Gastric Sleeve FAQ

The gastric sleeve is a common weight loss treatment. Read the following gastric sleeve FAQs to find out more.

How much weight will I lose?

The national average weight loss following a gastric sleeve is 60-70% of excess body weight over a 12-18 month period.

Will I lose weight quickly?

Weight loss is generally quite fast initially, more than with having a band but will settle into a regular pattern. Long-term success is related directly to a patient’s motivation and their commitment to following the dietary guidelines provided.

How long will I have to stay in hospital after surgery?

You will normally stay in hospital for two nights for this type of procedure. The first night you will be in a High Dependency Unit.

How will my diet change after surgery?

It is vital that only liquids are consumed for the first two weeks to reduce the risk to the staples healing in the stomach. Then there is a need to restrict the consistency and type of foods that can be consumed in order to progress the healing. The new stomach is much smaller and subsequently has a smaller capacity to store anything that you eat. This means you won’t be able to eat large volumes of food. You will feel full very quickly and your appetite should decrease. As the body adjusts and swelling settles there will be some give allowing for more solid food to be consumed.

You will not be able to eat the same volume of food as you do now. By the end of the first year you should be able to eat a child sized portion of food. This will gradually increase as your weight stabilizes and your tolerance increases.

What if I am still very hungry after surgery?

Most patients experience a reduction in hunger following a sleeve gastrectomy though some patients continue to feel hungry at times. It is important to make lifestyle changes and change eating habits to best manage those symptoms. ‘Head hunger’ and ‘stomach hunger’ can be different and it is important to learn to recognise the difference at the early stages. Habit and food dependence may need to be addressed to reduce those symptoms.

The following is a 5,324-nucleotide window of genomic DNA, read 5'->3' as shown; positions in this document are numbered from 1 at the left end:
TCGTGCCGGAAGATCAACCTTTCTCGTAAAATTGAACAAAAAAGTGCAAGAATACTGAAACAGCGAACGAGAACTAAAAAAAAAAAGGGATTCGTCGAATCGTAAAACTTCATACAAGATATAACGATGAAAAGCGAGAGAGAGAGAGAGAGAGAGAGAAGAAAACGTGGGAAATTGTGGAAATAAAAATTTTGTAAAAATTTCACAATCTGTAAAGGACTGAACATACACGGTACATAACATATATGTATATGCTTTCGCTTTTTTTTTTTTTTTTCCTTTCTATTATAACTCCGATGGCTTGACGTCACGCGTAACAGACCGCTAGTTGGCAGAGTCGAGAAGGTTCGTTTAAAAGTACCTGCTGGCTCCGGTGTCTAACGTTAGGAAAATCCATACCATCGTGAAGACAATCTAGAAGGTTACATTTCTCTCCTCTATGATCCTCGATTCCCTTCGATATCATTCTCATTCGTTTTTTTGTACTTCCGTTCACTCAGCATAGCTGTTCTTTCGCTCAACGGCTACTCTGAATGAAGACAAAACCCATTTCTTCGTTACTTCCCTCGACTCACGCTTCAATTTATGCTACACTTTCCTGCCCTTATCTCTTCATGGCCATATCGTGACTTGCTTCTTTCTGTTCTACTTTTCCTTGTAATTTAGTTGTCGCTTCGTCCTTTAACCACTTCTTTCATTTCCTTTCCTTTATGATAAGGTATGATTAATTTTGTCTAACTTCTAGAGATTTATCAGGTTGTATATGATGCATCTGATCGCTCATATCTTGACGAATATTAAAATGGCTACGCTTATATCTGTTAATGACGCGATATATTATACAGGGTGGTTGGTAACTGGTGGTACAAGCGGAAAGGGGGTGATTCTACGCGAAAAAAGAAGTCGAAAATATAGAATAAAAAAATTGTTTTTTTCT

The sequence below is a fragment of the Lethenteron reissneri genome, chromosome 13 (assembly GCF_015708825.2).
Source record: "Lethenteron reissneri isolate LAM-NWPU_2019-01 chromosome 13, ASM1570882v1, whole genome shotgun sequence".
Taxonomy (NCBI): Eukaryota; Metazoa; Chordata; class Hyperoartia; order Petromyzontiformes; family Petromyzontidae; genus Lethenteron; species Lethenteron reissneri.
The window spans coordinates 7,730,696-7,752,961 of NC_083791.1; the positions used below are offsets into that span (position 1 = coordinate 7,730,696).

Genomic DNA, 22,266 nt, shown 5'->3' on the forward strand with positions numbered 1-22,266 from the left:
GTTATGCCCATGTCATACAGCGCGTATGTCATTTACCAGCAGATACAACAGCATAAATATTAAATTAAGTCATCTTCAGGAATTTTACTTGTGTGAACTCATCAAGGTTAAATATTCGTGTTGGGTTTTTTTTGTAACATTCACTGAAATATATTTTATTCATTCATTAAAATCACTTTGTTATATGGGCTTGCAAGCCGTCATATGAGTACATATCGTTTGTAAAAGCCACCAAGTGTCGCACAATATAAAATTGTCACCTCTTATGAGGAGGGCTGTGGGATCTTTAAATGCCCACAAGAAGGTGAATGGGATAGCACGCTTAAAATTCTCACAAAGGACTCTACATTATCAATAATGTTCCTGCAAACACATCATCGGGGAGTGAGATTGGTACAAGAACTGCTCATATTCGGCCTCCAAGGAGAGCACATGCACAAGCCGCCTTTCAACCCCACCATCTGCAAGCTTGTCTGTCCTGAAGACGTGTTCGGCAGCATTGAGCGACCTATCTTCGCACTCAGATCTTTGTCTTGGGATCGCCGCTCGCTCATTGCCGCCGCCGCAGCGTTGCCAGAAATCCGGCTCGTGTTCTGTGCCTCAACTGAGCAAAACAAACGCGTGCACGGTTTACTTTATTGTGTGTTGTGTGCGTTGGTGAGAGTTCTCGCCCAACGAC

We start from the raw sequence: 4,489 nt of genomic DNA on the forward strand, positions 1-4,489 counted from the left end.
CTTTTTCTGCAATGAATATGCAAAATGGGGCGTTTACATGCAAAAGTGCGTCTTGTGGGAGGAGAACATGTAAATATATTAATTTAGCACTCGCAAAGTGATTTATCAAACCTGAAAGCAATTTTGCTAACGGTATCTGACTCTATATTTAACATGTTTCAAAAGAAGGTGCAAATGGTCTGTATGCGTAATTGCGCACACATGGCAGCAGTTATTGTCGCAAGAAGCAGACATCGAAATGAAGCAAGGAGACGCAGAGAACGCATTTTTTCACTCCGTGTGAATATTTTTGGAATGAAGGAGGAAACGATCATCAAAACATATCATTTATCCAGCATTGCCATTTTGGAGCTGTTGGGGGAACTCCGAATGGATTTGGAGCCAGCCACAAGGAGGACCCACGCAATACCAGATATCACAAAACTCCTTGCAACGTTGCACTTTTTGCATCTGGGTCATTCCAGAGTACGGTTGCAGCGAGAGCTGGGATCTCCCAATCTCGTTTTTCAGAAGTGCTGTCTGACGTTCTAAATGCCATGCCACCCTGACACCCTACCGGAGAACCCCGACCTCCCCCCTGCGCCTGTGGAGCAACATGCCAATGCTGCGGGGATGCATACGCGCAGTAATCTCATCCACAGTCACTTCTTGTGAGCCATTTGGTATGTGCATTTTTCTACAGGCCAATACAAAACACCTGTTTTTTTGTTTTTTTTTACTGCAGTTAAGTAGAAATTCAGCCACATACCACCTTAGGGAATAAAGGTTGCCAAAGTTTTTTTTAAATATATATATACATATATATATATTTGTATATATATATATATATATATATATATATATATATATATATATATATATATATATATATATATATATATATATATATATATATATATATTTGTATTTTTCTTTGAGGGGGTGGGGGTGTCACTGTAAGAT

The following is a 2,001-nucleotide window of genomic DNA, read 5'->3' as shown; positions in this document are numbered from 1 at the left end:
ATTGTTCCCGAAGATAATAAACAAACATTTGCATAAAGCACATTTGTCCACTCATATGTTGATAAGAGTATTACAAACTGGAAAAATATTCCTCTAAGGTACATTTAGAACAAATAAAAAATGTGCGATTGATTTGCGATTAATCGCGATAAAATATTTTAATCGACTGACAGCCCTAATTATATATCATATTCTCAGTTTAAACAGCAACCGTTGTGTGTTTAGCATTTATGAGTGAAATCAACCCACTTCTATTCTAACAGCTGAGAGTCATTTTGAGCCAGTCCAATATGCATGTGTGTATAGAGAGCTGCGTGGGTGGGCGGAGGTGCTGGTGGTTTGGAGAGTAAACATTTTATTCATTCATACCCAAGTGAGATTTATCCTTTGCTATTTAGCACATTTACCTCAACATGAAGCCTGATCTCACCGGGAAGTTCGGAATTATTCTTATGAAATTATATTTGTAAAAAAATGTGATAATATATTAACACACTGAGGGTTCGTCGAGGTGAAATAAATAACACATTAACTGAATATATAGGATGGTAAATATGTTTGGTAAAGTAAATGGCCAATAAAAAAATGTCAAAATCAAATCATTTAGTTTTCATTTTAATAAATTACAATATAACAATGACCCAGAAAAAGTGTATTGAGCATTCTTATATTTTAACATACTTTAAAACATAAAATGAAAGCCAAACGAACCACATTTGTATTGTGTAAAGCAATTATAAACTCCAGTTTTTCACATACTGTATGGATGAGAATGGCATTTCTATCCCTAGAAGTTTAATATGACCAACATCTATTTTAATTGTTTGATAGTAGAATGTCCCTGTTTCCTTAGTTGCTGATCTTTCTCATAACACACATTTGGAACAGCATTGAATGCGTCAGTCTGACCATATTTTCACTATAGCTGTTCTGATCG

What are the potential complications of surgery?

Possible risks of gastric sleeve surgery include, but are not limited to:

General Complications:

  • Allergic Reactions: From minor reactions such as rash to sudden overwhelming reactions
  • Anaesthetic Complications: Anaesthesia used to put you to sleep for the operation can be associated with variety of complications. The anaesthetist will discuss anaesthetic risks with you
  • Bleeding: From minor to massive bleeding that can lead to the need for blood transfusion and/or emergency surgery
  • Blood Clots: Also called deep vein thrombosis (DVT) and pulmonary embolus (PE) that can sometimes cause stroke, heart attack, loss of limb and death
  • Infection: Including wound infections, bladder infections, pneumonia and deep abdominal infections

Specific Complications:

  • Leak: The stapled stomach can leak acid, bacteria and digestive enzymes causing a severe infection and abscess. This can require endoscopy with possible insertion of synthetic tube (stent) within the new stomach for sometime to aid healing, repeated surgery and intensive care admission
  • Narrowing (stricture): narrowing of the sleeve may require endoscopic dilatation
  • Bowel obstruction: Any operation in the abdomen can leave behind scar tissue that can put the patient at risk for later bowel blockage
  • Laparoscopic surgery risks: Laparoscopic surgery uses punctures to enter the abdomen and can lead to injury and bleeding
  • Hernia: Cuts in the abdominal wall can lead to hernias after surgery
  • Hair loss: Many patients develop hair loss for a short period after surgery. This usually responds to increased levels of vitamins
  • Complications of pregnancy: Rapid weight loss can put babies of  gastric sleeve mothers at risk. No pregnancy should occur for the first 12-18 months after surgery
  • Ulcers: Patients undergoing gastric sleeve may develop ulcers at the bottom of the stomach. Ulcers may require medical or surgical treatment and have complications of chronic pain, bleeding and perforation.

Can the surgery be reversed?

No, as  part of the stomach has been removed, it cannot be reversed.